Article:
A Hapi specification manipulates data types created by the user. These types are organized in a data-structure called concept lattice. A concept lattice is a lattice, that is, an abstract data structure formed by a set, plus a partial order between the elements of the sets. We define a partial order as follows:
- Given a set S, a partial order is a reflexive, transitive and antisymmetric relation that exists between some pairs of S.
Lattices have the following key property: every pair of elements has a minimum upper bound, and a maximum lower bound within the lattice. In other words, given two elements in the lattice, E1 and E2, the lattice must contain an element E' that is greater than both, and an element E" that is smaller than both. Any other element greater than both is also greater than E', and similarly, any other element smaller than both is also smaller than E". This property makes it easy to visualize lattices as graphs. Below we show three lattices that we use to define data types:
Lattices are fundamental to Hapi because they support the representation of orderings between the
values of each
attribute that is used in a program. If an attribute A1 is less than another attribute A2, then A1 either expands or constrains the access requirements of A2.
In Hapi, users specify lattices using the notion of a Concept Lattice. A concept lattice lets users specify all the data types that can be mentioned in a policy specification. A concept lattice consists of data specifications. Below you can see an example of a concept lattice describing the following entities:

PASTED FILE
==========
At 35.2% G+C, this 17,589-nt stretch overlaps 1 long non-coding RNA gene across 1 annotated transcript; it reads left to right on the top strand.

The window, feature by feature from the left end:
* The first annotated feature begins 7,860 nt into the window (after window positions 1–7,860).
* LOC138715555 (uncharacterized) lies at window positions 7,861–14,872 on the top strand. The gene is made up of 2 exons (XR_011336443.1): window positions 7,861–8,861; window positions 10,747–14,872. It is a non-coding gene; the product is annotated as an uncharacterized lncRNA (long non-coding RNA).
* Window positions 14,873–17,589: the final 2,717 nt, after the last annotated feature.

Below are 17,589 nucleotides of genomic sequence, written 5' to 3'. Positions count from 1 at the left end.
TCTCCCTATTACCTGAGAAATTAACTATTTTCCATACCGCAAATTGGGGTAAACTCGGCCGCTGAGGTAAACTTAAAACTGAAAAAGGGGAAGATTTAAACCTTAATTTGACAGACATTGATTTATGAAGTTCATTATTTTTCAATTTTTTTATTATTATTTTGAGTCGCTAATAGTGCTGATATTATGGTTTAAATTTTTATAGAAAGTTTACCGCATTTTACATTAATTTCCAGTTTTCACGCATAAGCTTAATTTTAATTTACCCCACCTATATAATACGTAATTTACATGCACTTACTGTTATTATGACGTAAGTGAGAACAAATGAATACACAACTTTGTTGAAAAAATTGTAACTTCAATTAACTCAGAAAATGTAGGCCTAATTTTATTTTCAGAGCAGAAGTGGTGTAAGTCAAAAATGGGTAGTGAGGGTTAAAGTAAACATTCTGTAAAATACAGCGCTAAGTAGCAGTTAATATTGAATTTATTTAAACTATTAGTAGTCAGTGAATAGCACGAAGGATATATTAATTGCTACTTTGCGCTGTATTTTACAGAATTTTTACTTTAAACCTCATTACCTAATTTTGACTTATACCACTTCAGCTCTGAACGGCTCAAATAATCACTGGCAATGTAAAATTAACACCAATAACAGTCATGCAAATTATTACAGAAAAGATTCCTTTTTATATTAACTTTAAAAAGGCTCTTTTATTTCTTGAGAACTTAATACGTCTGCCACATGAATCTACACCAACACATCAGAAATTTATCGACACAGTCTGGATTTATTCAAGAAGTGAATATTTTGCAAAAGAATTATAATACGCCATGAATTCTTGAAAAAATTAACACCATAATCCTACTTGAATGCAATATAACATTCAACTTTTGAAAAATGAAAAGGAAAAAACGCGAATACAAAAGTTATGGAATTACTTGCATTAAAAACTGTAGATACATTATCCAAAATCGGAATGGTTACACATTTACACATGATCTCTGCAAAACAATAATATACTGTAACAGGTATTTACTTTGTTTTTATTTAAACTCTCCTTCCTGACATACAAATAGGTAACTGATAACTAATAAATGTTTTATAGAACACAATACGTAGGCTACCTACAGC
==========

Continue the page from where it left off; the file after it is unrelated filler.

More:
- Actors: entities, like users or groups of users, who can perform actions on resources.
- Actions: the different ways in which actors can actuate on resources.
- Resources: the data that can be accessed by different actors via actions.
data Actors = Looker(Analyst), Analyst(Alice, Bob), Intern(Bob, Jeff), Alice, Bob, Jeff; data Actions = Reads, Deletes, Updates; data Resources = Claims(Finance), Finance(Customers, Companies), Customers(CCN), Companies(EMAIL, SSN), CCN, EMAIL, SSN;
This example specifies groups of Actors, Actions and Resources. The syntax X(Y, Z) denotes ordering, meaning that Y < X and Z < X. Therefore, in this example, we have that Analyst < Looker, meaning that Analyst and Looker are both Actors, although Analyst is a subgroup within the group of Lookers. For those coming from an object oriented background, you can think of Analyst as a subclass of Looker. The grammar used to specify concept lattices is given below:
dataStmt: 'data' ID '=' elem (',' elem)* ; elem: ID ('(' value (',' value)* ')')? ; value: ID;